Thursday, May 25, 2017
Memorial Day is a national holiday that has become synonymous with the unofficial start of summer, picnics and camping season. While we look forward to Memorial Day as a time to relax, the true story behind this holiday is more somber and worthy of remembrance. Did You Know?
1. Memorial Day was originally called Decoration Day as a day of remembrance for those who have died in service of the United States of America. Since Memorial Day honors those who have made the ultimate sacrifice for our Nation you should not wish someone a "Happy Memorial Day."
2. Over two dozen cities and towns claim to be the birthplace of Memorial Day. While Waterloo N.Y. was officially declared the birthplace of Memorial Day by President Lyndon Johnson in May 1966, it’s difficult to prove conclusively the origins of the day.
3. Memorial Day was borne out of the Civil War and a desire to honor our dead. It was officially proclaimed on 5 May 1868 by General John Logan, national commander of the Grand Army of the Republic.
4. General Logan proclaimed Decoration Day to be the 30th of May, 1868. He selected that date because it wasn’t the anniversary of any particular battle.
5. The first state to officially recognize the holiday was New York in 1873. By 1890 it was recognized by all of the northern states.
6. The South refused to acknowledge the day, honoring their dead on separate days until after World War I (when the holiday changed from honoring just those who died fighting in the Civil War to honoring Americans who died fighting in any war).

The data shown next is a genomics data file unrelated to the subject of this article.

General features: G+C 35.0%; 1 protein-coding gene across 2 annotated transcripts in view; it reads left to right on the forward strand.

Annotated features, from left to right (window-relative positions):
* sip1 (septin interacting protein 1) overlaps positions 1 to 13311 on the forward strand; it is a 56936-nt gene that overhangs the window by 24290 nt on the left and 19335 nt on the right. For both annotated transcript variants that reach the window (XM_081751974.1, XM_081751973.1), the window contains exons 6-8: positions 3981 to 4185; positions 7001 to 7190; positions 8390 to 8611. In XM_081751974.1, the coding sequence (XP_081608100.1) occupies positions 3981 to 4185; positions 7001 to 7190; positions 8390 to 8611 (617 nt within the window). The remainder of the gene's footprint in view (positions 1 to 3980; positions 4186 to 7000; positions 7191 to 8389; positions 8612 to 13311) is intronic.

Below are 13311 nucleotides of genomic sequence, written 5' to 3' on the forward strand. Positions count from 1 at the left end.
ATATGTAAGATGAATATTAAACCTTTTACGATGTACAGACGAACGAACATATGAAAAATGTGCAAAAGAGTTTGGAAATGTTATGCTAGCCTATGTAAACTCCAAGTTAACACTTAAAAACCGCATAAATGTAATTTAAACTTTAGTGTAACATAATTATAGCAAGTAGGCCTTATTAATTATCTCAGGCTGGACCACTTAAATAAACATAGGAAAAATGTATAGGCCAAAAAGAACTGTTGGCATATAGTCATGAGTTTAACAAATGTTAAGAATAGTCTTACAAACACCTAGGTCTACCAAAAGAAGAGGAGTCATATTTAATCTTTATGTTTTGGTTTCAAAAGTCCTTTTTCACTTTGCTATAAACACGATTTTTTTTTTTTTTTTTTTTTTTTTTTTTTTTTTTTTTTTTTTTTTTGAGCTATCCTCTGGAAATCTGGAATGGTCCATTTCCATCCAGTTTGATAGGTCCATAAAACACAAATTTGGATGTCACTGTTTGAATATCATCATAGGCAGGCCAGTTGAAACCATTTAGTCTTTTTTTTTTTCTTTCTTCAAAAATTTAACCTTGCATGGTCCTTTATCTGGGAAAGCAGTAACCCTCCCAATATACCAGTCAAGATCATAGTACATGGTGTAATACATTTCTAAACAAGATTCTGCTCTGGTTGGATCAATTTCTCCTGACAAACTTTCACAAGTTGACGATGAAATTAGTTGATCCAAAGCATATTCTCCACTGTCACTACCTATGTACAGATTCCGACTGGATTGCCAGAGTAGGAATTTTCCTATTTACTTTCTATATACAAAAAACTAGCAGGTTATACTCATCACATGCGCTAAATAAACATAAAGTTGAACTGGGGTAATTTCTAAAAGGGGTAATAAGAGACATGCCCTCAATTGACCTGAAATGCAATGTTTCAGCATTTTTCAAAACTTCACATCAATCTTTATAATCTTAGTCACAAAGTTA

7. Moina Michael conceived of an idea to wear red poppieson Memorial day in honor of those who died serving the nation in war. She was inspired by the poem “in Flanders Fields”. She was the first to wear the red poppy and sold poppies to her friends and co-workers with the money to benefit servicemen in need.
8. Shortly before Memorial Day in 1922 the VFW became the first veterans’ organization to nationally sell poppies.Two years later their “Buddy” Poppy program was selling artificial poppies made by disabled veterans. In 1948 the US Post Office honored Ms. Michael for her role in founding the National Poppy movement by issuing a red 3 cent postage stamp with her likeness on it.
9. In traditional observance, the flag of the United States is raised briskly to the top of the staff and then solemnly lowered to the half-staff position, where it remains only until noon. It is then raised to full-staff for the remainder of the day. The half-staff position remembers the more than one million men and women who gave their lives in service of their country. At noon, their memory is raised by the living, who resolve not to let their sacrifice be in vain, but to rise up in their stead and continue the fight for liberty and justice for all.
10. Traditional observance of Memorial day has diminished over the years and many Americans have forgotten the meaning and traditions of the day. At many cemeteries, the graves of the fallen are increasingly ignored or neglected. Most people no longer remember the proper flag etiquette for the day. While there are towns and cities that still hold Memorial Day parades, many have not held a parade in decades.
11. The website www.usmemorialday.org was created in the fall of 1994 to be a central point of information about Memorial Day in the United States of America, help restore its original intent, and to provide others a chance to share their feelings, pride, respect, and honor for those that gave their all.